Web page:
Optimizing

Humans try all sorts of practices (education, prayer, “brain games”, exercise, good diet, meditation) and take all sorts of drugs (caffeine, tobacco, chewing on cocoa leaves, industrialized cocaine, British and German experiments with meth, nootropics, hallucinogens) to keep the intelligence performance boosts we can get out of them.

This may be a cynical perspective, but I believe your alien society would set the performance benchmark of your people slightly above “natural”. The bottom half of the social band will be taking whatever performance enhancers are accepted by society (smoking, coffee, prayer) just to keep up. The middle band will optionally be doing the same thing for an “edge” at work, and the top tier will be bifurcated with people enjoying themselves as they are, and the most hardcore competitors taking every method available to them to create and keep in top shape constantly.

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They would initially have a much higher mortality.

When in the fright/flight/freeze state humans have evolved to go to a lower state of consciousness. This state lets us bypass much of our brains, letting us come up with a solution much faster and then act on it. The phrase "I never thought as fast in my life" is tightly bound to this. The "problem" with this is that you dont make the best solutions, but that doesnt matter in a low-tech environment where the fastest solution is more likely to let you survive than your smartest one.

These creatures would be more intelligent but our conscious solution to a problem is often worse than our subconscious solution (again, in low-tech environments). A great example is people who are trapped outside in the cold: a child is much more likely to find a hole to hide in and survive until its found, but adults will consciously assume they need to find help and will walk in circles for hours exposing themselves to the elements and freeze to death faster. The conscious solution in those situations is the worst. So your aliens would have a much higher death rate than the "dumb" humans who immediately create one panicked plan and stick with it.

When technology and knowledge increase you will first see a higher survival rate for these creatures. Of you know that something poisoness bit you and you can create an antidote rather than run away in panick you have a greater chance of survival. This all gradually stops as mass-media takes its toll and people get the increasing ability to spread misinformation both on purpose and by accident.

Parents of this species will be encouraged to still give their children the biggest advantage as possible, so they would likely invent terror-schools. Schools designed with peaks and lulls in the children's stress levels, scaring them with a "test that will define their life" or tests that will result in severe punishments when you fail (and students who perform too well will be punished for smaller infractions). Followed by healthy low-stress downtime so the children wont be high-functioning PTSD patients (and believe me, school alone is more than enough to get PTSD if you are unlucky).

Due to the fluid intelligence that remains for some time after being scared, adults will use this when they need an intelligence boost. From interviews to last-minute crunchtime to finding the solution to that one last question, they'll want to get a high stress level. To ensure they arent getting complacent they can use various methods: fights aimed at leaving nasty physical damage like a broken bone or large cut that you can only get out of if you win the fight, doing things they fear deliberately or risking something that person values which they will lose if they fail.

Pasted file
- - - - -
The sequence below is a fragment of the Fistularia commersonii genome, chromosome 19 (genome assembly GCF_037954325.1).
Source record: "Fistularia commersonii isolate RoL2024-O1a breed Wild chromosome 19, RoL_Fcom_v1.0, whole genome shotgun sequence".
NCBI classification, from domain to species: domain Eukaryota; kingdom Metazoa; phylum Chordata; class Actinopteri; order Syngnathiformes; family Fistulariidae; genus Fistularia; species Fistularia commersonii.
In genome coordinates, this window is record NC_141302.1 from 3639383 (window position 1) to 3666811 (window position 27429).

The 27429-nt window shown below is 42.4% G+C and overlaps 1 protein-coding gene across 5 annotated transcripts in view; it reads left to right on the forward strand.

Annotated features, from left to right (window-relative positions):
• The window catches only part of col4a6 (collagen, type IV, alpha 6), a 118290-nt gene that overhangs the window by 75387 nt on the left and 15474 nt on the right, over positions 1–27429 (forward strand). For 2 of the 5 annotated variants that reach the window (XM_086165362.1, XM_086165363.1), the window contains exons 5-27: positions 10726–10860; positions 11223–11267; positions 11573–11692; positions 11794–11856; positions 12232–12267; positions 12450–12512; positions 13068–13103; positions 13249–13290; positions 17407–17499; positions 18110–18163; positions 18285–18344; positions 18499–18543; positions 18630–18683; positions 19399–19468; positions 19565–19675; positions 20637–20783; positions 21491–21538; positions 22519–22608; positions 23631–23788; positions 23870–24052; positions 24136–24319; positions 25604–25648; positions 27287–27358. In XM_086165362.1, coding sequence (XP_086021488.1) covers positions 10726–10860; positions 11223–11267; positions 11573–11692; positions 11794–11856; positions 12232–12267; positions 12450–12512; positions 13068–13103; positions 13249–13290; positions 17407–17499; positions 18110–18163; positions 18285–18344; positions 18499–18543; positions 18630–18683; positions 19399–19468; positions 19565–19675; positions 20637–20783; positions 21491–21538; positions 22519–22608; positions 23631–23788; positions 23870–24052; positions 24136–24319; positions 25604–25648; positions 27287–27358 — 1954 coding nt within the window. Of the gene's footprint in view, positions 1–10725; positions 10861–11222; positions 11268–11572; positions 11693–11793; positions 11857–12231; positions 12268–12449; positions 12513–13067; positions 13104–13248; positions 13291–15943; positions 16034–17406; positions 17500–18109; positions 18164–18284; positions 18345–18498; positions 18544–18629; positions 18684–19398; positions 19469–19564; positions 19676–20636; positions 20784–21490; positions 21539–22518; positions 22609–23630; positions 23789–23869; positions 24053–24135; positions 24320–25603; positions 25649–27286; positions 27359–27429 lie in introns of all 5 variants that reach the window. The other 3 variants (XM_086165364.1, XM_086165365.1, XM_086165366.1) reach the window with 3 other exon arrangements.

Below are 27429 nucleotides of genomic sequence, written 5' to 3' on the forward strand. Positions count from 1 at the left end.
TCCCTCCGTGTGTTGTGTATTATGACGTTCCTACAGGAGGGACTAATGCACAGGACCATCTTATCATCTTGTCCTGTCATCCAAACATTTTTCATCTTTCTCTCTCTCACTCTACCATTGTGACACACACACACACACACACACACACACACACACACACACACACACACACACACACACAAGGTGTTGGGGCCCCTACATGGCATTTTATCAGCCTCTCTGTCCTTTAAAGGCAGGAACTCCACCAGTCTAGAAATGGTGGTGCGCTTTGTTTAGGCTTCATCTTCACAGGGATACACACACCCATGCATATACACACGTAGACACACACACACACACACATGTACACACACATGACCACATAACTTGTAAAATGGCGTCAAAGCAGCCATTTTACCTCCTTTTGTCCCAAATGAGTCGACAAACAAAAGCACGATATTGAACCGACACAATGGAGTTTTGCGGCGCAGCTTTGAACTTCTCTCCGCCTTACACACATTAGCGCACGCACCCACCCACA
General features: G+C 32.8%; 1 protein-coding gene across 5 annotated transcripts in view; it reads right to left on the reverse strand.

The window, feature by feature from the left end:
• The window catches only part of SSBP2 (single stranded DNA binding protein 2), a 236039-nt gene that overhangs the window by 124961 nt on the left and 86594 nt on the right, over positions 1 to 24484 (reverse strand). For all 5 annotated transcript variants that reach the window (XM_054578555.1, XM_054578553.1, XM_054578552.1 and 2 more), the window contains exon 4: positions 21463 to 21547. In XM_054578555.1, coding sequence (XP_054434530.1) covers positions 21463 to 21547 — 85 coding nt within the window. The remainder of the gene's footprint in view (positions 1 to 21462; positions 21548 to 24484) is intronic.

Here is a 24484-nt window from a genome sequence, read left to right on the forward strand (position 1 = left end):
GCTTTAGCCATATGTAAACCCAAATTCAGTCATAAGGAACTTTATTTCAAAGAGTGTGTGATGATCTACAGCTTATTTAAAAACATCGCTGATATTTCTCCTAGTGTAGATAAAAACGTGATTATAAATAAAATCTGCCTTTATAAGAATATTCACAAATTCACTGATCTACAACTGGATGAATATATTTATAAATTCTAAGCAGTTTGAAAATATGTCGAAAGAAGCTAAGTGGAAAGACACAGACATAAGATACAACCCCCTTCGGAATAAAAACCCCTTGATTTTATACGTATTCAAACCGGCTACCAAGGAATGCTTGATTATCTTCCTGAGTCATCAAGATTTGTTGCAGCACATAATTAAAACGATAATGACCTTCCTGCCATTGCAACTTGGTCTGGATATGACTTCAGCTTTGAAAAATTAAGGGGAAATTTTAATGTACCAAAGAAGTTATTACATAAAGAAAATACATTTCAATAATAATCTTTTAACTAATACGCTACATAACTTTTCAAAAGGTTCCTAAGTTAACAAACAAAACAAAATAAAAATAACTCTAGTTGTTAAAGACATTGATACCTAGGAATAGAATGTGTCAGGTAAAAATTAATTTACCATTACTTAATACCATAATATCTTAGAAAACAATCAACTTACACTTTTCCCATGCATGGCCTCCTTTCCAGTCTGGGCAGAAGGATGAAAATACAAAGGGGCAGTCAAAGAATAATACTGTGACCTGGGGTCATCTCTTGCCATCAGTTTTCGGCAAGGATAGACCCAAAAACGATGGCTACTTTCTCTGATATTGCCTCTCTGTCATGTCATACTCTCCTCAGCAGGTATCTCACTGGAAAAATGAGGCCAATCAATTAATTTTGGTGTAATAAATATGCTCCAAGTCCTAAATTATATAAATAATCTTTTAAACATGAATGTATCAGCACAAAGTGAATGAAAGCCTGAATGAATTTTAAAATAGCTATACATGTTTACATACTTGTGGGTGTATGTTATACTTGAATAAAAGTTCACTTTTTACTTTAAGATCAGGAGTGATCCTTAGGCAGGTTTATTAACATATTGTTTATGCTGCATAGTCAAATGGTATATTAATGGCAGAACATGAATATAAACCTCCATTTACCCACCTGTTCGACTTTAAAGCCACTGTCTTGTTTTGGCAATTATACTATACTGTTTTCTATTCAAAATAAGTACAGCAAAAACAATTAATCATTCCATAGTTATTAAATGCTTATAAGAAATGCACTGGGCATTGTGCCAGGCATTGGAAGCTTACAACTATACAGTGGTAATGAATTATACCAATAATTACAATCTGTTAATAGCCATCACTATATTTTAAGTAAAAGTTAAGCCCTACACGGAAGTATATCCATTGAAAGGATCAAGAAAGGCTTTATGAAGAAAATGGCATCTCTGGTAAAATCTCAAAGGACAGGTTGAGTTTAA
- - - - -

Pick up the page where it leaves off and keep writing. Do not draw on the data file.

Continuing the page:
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Forget high school, it's Battle Royale!

Your race gets smarter from threatening situations. As they get smarter, their threat-assesment gets better, preventing them from weekly horror movie sessions to become a genius. This naturally limits the increase in intelligence for the vast majority of the race. If you know 99.9% of people survive some artificial threat scenario, it's not a threat. Otherwise, they'd become smarter every commute.

To still reap the benefits of increased intelligence, some percentage of adolescents is selected to take part in Hunger Games/Battle Royale style fights to the death. The survivors come out significantly smarter and can look forward to leadership positions in society. To maintain the increased intelligence, these leaders are allowed to ascend in position and power by killing and taking the place of a higher-stationed leader. This keeps them permanently on edge, because there are always new threats from lower ranks. Conversely, a strike at lower stationed leaders is not allowed and sanctioned by society and other leaders.

When times are good, relatively few members are sent or volunteer to take part in these trials. When resources are scarce or an indirect threat is identified (say climate change), the rate of these deadly trials is greatly increased and survivors tasked with coming up with a solution or taking part in more rounds of Battle Royale if they fail.

A direct external threat (alien invasion, war, etc) results in hordes of grunts being sent to fight and the survivors forming the real army that employs actual strategy and tactics.